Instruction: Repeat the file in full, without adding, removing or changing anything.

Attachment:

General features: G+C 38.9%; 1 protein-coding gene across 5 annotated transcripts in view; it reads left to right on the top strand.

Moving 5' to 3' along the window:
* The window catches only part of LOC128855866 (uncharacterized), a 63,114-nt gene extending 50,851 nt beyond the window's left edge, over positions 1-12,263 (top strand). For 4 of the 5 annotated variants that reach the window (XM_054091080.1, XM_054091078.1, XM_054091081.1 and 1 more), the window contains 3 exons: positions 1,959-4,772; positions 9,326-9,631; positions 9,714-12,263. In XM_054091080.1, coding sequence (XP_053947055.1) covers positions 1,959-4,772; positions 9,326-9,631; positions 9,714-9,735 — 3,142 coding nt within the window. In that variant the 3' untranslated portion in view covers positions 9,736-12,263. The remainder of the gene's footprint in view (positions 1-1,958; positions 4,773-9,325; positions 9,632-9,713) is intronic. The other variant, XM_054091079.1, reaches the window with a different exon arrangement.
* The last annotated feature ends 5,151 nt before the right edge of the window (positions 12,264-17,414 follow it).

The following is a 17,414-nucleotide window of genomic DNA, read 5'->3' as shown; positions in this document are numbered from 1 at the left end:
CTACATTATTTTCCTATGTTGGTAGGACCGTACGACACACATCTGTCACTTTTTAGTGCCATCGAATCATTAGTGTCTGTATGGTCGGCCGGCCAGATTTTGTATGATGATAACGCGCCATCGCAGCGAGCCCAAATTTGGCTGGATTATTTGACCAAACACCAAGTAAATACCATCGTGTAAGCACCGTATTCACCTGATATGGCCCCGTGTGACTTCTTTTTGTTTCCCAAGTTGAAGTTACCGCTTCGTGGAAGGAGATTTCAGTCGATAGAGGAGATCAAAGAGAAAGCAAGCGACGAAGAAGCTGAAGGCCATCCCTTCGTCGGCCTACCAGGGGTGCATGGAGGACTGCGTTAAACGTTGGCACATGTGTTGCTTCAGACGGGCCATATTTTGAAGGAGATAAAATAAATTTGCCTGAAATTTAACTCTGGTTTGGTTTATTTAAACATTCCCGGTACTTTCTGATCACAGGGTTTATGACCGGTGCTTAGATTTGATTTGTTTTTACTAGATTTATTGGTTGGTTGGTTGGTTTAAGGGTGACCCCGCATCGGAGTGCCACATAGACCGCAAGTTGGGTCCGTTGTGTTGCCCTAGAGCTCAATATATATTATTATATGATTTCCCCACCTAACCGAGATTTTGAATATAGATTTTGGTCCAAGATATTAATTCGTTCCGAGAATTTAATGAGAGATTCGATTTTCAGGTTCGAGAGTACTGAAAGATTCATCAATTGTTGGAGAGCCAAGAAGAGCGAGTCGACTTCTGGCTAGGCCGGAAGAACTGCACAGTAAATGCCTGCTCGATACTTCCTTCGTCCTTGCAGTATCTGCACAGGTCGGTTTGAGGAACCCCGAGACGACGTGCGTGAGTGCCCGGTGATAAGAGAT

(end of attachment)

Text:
General features: G+C 38.9%; 1 protein-coding gene across 5 annotated transcripts in view; it reads left to right on the top strand.

Moving 5' to 3' along the window:
* The window catches only part of LOC128855866 (uncharacterized), a 63,114-nt gene extending 50,851 nt beyond the window's left edge, over positions 1-12,263 (top strand). For 4 of the 5 annotated variants that reach the window (XM_054091080.1, XM_054091078.1, XM_054091081.1 and 1 more), the window contains 3 exons: positions 1,959-4,772; positions 9,326-9,631; positions 9,714-12,263. In XM_054091080.1, coding sequence (XP_053947055.1) covers positions 1,959-4,772; positions 9,326-9,631; positions 9,714-9,735 — 3,142 coding nt within the window. In that variant the 3' untranslated portion in view covers positions 9,736-12,263. The remainder of the gene's footprint in view (positions 1-1,958; positions 4,773-9,325; positions 9,632-9,713) is intronic. The other variant, XM_054091079.1, reaches the window with a different exon arrangement.
* The last annotated feature ends 5,151 nt before the right edge of the window (positions 12,264-17,414 follow it).

The following is a 17,414-nucleotide window of genomic DNA, read 5'->3' as shown; positions in this document are numbered from 1 at the left end:
CTACATTATTTTCCTATGTTGGTAGGACCGTACGACACACATCTGTCACTTTTTAGTGCCATCGAATCATTAGTGTCTGTATGGTCGGCCGGCCAGATTTTGTATGATGATAACGCGCCATCGCAGCGAGCCCAAATTTGGCTGGATTATTTGACCAAACACCAAGTAAATACCATCGTGTAAGCACCGTATTCACCTGATATGGCCCCGTGTGACTTCTTTTTGTTTCCCAAGTTGAAGTTACCGCTTCGTGGAAGGAGATTTCAGTCGATAGAGGAGATCAAAGAGAAAGCAAGCGACGAAGAAGCTGAAGGCCATCCCTTCGTCGGCCTACCAGGGGTGCATGGAGGACTGCGTTAAACGTTGGCACATGTGTTGCTTCAGACGGGCCATATTTTGAAGGAGATAAAATAAATTTGCCTGAAATTTAACTCTGGTTTGGTTTATTTAAACATTCCCGGTACTTTCTGATCACAGGGTTTATGACCGGTGCTTAGATTTGATTTGTTTTTACTAGATTTATTGGTTGGTTGGTTGGTTTAAGGGTGACCCCGCATCGGAGTGCCACATAGACCGCAAGTTGGGTCCGTTGTGTTGCCCTAGAGCTCAATATATATTATTATATGATTTCCCCACCTAACCGAGATTTTGAATATAGATTTTGGTCCAAGATATTAATTCGTTCCGAGAATTTAATGAGAGATTCGATTTTCAGGTTCGAGAGTACTGAAAGATTCATCAATTGTTGGAGAGCCAAGAAGAGCGAGTCGACTTCTGGCTAGGCCGGAAGAACTGCACAGTAAATGCCTGCTCGATACTTCCTTCGTCCTTGCAGTATCTGCACAGGTCGGTTTGAGGAACCCCGAGACGACGTGCGTGAGTGCCCGGTGATAAGAGAT